Patrick Vignaud

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The search for the earliest fossil evidence of the human lineage has been concentrated in East Africa. Here we report the discovery of six hominid specimens from Chad, central Africa, 2,500 km from the East African Rift Valley. The fossils include a nearly complete cranium and fragmentary lower jaws. The associated fauna suggest the fossils are between 6(More)
Discoveries in Chad by the Mission Paleoanthropologique Franco-Tchadienne have substantially changed our understanding of early human evolution in Africa. In particular, the TM 266 locality in the Toros-Menalla fossiliferous area yielded a nearly complete cranium (TM 266-01-60-1), a mandible, and several isolated teeth assigned to Sahelanthropus tchadensis(More)
All six known specimens of the early hominid Sahelanthropus tchadensis come from Toros-Menalla site 266 (TM 266), a single locality in the Djurab Desert, northern Chad, central Africa. Here we present a preliminary analysis of the palaeontological and palaeoecological context of these finds. The rich fauna from TM 266 includes a significant aquatic(More)
Paleontologists are quite recent newcomers among the users of X-ray synchrotron imaging techniques at the European Synchrotron Radiation Facility (ESRF). Studies of the external morphological characteristics of a fossil organism are not sufficient to extract all the information for a paleontological study. Nowadays observations of internal structures become(More)
Ages were determined at two hominid localities from the Chad Basin in the Djurab Desert (Northern Chad). In the Koro Toro fossiliferous area, KT 12 locality (16 degrees 00'N, 18 degrees 53'E) was the site of discovery of Australopithecus bahrelghazali (Abel) and in the Toros-Menalla fossiliferous area, TM 266 locality (16 degrees 15'N, 17 degrees 29'E) was(More)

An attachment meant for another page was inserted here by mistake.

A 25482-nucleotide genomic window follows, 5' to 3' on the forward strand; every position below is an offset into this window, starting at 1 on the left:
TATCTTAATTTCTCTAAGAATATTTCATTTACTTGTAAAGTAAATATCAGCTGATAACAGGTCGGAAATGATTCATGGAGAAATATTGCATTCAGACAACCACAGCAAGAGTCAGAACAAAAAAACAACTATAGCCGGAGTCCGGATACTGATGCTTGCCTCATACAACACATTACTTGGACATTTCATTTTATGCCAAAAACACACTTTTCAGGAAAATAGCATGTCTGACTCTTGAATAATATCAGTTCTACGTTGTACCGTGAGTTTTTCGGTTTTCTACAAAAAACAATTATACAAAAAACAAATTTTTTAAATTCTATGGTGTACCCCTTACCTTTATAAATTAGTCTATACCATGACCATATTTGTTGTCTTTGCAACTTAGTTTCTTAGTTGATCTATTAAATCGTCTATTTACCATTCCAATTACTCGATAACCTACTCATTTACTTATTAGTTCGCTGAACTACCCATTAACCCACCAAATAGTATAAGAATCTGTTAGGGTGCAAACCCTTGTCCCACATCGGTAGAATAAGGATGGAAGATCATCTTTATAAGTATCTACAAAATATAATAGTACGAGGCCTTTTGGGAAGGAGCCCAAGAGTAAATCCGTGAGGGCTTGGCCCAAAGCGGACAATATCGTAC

Previous research in Chad at the Toros-Menalla 266 fossiliferous locality (about 7 million years old) uncovered a nearly complete cranium (TM 266-01-60-1), three mandibular fragments and several isolated teeth attributed to Sahelanthropus tchadensis. Of this material, the cranium is especially important for testing hypotheses about the systematics and(More)
The recent reconstruction of the Sahelanthropus tchadensis cranium (TM 266-01-60-1) provides an opportunity to examine in detail differences in cranial shape between this earliest-known hominid, African apes, and other hominid taxa. Here we compare the reconstruction of TM 266-01-60-1 with crania of African apes, humans, and several Pliocene hominids. The(More)
Higher termites of the subfamily Macrotermitinae (fungus-growing termites) are known to build fungus gardens where a symbiotic fungus (Termitomyces sp.) is cultivated. The fungus grows on a substrate called fungus comb, a structure built with the termites’ own faeces. Here we present the first fossil fungus combs ever found in the world. They were extracted(More)
The holotype of the species Australopithecus bahrelghazali is a mandibular fragment preserving left C-P(4) and right I(2)-P(4). One of the key features of the A. bahrelghazali mandible is its sagittally and transversally flat anterior region associated with a vertical, bulbous symphysis that is assumed to differ morphologically from the classic, more(More)
The Kibish Formation has yielded a small collection of bird fossils, which are identified here as belonging to five species in four different families: Pelecanidae (pelicans), Anhingidae (darters), Ardeidae (herons) and Phasianidae (gamefowl). Two species of pelicans are identified: Pelecanus cf. P. onocrotalus, and P. aff. P. rufescens. The darter is(More)